SpaceX Postpones Launch to Space Station Until Friday

June 23, 2018 – 06:49 pm

Image: SpaceX Falcon 9 on padSpaceX scrubbed Monday's scheduled launch of a robotic Dragon cargo capsule to the International Space Station, due to a helium leak on the Falcon 9 rocket's first stage.

Word of the postponement came a little more than an hour before the Falcon 9 was to lift off from Cape Canaveral Air Force Station in Florida.

Photographers focus on SpaceX's Falcon 9 rocket as it sits on its launch pad at Cape Canaveral Air Force Station in Florida on Monday. NASA

Forecasters had put the chance of acceptable weather for launch at 80 percent for Monday, but only 40 percent for Friday.

SpaceX's Dragon capsule is packed with about 4, 600 pounds (2, 100 kilograms) of supplies and equipment for the station. This is the third of 12 round-trip resupply flights that SpaceX is conducting under the terms of a $1.6 billion contract with NASA.

Billionaire's grand vision

This particular mission is notable because it's the first time the Falcon 9 has been outfitted with a set of four landing legs. The 25-foot-long (7.6-meter-long) foldable legs are part of a long-term experiment to see whether the Falcon 9 rocket can be recovered and reused.

This time around, the legs won't play a useful role. They're just part of a test to relight the rocket engines after stage separation and ease the first stage's fall into the Atlantic Ocean, so that it can be recovered intact by a SpaceX team.

Image: Landing legsSpaceX estimates the chances of a successful recovery at only 30 percent to 40 percent. But if the technology works, the Falcon 9 rocket of the future could fly itself back from a launch, unfold its legs and gently touch down on a landing pad. SpaceX has already tried out the prototype for such a system, known as the Grasshopper, at its Texas test facility.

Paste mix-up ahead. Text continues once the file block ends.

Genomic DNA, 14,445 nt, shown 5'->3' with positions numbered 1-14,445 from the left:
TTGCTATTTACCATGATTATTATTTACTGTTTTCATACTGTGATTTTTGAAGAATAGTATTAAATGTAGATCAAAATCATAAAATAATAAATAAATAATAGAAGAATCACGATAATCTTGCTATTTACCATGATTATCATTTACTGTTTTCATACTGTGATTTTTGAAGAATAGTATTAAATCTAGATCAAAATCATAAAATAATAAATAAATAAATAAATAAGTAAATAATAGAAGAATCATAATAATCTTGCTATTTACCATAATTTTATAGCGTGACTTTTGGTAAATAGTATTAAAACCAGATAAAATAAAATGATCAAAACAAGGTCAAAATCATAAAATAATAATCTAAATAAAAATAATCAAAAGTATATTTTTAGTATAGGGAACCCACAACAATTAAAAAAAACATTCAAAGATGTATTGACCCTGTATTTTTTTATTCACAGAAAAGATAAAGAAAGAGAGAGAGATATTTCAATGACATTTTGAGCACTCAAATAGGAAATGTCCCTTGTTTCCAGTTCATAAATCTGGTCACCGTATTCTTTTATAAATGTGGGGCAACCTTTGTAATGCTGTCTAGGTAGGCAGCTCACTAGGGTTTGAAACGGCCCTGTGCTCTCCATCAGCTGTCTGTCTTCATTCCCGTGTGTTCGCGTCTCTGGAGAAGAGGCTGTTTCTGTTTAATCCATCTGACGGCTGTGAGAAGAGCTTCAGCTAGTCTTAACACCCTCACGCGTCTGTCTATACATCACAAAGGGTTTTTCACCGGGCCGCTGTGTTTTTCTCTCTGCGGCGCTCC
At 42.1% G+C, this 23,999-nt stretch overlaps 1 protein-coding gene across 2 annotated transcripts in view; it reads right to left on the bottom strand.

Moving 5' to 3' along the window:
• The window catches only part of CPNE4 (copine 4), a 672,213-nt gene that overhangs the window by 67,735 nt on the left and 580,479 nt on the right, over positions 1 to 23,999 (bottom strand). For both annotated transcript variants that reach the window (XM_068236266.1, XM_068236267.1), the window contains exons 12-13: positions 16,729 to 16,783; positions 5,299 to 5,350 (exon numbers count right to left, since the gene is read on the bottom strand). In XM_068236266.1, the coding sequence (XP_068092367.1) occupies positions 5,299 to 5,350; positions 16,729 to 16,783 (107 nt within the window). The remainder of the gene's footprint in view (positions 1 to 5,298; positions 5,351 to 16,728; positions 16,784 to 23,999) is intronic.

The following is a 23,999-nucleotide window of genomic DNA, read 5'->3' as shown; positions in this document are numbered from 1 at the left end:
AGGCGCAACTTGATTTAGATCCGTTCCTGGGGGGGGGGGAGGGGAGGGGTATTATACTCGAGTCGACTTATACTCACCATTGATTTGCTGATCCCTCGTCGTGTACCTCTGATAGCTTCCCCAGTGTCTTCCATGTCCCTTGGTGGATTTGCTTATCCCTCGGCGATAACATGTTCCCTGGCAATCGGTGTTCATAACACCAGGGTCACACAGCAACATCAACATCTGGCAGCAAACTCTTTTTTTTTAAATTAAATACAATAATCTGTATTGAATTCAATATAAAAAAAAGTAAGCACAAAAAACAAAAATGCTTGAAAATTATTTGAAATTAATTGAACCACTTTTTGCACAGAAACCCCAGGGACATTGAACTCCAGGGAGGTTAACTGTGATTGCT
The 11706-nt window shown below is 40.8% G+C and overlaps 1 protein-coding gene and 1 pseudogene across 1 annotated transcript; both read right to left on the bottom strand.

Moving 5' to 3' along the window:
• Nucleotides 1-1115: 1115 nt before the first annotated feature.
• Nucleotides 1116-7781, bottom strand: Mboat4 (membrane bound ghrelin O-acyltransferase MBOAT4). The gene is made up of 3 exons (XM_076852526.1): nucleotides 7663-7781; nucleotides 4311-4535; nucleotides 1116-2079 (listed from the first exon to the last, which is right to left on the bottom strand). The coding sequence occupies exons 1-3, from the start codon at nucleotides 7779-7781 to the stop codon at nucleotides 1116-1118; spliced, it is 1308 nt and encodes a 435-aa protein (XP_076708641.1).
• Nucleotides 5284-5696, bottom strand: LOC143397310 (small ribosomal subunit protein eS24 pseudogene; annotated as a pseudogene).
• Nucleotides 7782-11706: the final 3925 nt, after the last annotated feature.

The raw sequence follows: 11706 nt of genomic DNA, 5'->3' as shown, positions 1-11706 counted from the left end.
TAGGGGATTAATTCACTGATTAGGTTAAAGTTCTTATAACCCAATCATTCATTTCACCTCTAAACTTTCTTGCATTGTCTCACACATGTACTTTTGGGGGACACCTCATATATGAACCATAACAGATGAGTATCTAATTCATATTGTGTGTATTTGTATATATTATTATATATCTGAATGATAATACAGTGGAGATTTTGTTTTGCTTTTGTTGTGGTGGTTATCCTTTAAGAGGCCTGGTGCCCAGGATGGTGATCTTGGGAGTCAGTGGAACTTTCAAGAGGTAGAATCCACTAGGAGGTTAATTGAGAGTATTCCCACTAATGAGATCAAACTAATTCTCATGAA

SpaceX's Falcon 9 rocket has been outfitted with 25-foot-long (7.6-meter-long) foldable landing legs as part of an experiment in rocket reusability. Caroline Trump / SpaceX

Rocket reusability is a key part of SpaceX founder Elon Musk's vision for bringing the cost of spaceflight down to the point that missions to Mars become more affordable, not just for exploration but for colonization as well.

Musk, a 42-year-old billionaire who is also in charge of the Tesla electric-car company and the Solar City power-generating venture, has said his long-term goal is to make humanity a "multiplanet species." He thinks low-cost reusable rockets could reduce the cost of spaceflight to 1 percent of what it is today.

No stranger to delays

Dealing with 11th-hour launch delays is nothing new for SpaceX. It's all part of the California-based company's high-tech, low-cost business strategy. SpaceX's computers are designed to detect glitches and halt the countdown automatically, even after ignition.

Monday's scrub isn't the first postponement for the mission known as CRS-3 or SpaceX-3. Earlier launch dates were missed due to contamination in a payload area and problems with the Air Force's radar tracking system.


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